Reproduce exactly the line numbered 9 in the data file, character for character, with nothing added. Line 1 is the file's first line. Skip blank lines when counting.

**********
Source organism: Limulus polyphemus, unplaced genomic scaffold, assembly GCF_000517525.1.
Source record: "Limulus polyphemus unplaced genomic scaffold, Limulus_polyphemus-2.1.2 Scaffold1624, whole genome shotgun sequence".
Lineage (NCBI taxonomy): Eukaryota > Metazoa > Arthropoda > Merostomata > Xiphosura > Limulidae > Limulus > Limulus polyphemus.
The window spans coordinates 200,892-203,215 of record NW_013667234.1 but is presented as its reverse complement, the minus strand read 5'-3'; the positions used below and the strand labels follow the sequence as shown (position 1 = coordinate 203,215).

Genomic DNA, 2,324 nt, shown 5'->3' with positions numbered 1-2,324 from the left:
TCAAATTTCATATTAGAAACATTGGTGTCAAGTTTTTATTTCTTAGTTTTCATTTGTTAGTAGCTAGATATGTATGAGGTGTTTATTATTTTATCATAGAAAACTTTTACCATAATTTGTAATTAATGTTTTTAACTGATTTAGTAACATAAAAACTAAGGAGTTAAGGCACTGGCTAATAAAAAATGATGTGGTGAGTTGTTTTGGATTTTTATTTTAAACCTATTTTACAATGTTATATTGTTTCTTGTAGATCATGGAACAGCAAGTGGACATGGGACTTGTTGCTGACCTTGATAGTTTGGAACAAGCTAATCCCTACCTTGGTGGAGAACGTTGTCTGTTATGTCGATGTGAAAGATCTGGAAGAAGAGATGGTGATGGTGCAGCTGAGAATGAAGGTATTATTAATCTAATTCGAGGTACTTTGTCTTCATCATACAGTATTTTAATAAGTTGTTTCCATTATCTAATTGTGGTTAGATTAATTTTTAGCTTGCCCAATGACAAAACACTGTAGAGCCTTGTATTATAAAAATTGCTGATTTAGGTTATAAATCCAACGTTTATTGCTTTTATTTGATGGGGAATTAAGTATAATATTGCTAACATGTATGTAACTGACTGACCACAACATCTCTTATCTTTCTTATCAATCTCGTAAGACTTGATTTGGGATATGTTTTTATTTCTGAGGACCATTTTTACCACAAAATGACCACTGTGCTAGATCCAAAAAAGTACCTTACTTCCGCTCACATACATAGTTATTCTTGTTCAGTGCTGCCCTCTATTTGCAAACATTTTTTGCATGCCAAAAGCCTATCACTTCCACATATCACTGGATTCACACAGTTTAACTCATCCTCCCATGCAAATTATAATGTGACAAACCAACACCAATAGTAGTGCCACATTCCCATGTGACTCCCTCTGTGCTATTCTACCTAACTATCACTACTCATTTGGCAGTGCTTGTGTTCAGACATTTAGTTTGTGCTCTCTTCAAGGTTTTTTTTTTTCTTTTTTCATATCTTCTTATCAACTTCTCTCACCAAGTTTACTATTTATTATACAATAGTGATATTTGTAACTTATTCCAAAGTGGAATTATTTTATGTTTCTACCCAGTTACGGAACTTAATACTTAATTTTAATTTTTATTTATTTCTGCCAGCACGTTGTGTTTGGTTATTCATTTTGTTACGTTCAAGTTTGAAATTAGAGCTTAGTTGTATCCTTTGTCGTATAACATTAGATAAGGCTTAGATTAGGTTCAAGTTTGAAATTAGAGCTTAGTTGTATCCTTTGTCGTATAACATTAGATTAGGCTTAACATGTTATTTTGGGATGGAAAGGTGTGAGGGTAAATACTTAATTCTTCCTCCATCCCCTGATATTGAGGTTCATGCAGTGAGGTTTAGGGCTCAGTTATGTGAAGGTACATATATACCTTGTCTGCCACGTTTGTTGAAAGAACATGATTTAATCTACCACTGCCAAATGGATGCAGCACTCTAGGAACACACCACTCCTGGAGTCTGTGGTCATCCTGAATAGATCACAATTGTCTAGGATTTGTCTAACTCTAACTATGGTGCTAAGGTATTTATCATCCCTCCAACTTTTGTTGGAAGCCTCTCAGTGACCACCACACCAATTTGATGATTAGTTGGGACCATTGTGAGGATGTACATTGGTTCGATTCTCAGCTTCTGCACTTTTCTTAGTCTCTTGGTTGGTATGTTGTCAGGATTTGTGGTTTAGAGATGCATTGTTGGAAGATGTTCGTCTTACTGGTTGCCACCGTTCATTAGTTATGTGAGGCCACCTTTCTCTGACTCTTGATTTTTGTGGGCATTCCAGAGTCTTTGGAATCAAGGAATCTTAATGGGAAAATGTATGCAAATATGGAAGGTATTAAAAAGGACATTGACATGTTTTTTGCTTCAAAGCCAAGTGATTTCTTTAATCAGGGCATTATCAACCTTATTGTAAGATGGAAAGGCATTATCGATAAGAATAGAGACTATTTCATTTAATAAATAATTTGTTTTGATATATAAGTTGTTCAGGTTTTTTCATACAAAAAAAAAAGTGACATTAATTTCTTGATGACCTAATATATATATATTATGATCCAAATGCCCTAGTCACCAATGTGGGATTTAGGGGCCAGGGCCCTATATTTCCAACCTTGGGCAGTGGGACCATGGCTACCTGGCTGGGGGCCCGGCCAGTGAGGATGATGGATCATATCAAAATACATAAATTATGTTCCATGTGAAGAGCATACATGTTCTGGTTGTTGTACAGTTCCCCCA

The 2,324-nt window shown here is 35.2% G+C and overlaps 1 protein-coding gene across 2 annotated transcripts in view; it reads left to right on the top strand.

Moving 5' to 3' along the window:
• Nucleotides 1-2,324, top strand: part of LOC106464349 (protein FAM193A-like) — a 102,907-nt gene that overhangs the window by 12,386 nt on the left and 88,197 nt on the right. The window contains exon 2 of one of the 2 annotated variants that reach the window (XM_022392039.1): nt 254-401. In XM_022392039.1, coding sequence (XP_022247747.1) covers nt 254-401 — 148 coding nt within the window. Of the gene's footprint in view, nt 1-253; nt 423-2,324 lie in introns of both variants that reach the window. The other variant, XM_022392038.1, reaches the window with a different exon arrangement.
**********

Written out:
• Nucleotides 1-2,324, top strand: part of LOC106464349 (protein FAM193A-like) — a 102,907-nt gene that overhangs the window by 12,386 nt on the left and 88,197 nt on the right. The window contains exon 2 of one of the 2 annotated variants that reach the window (XM_022392039.1): nt 254-401. In XM_022392039.1, coding sequence (XP_022247747.1) covers nt 254-401 — 148 coding nt within the window. Of the gene's footprint in view, nt 1-253; nt 423-2,324 lie in introns of both variants that reach the window. The other variant, XM_022392038.1, reaches the window with a different exon arrangement.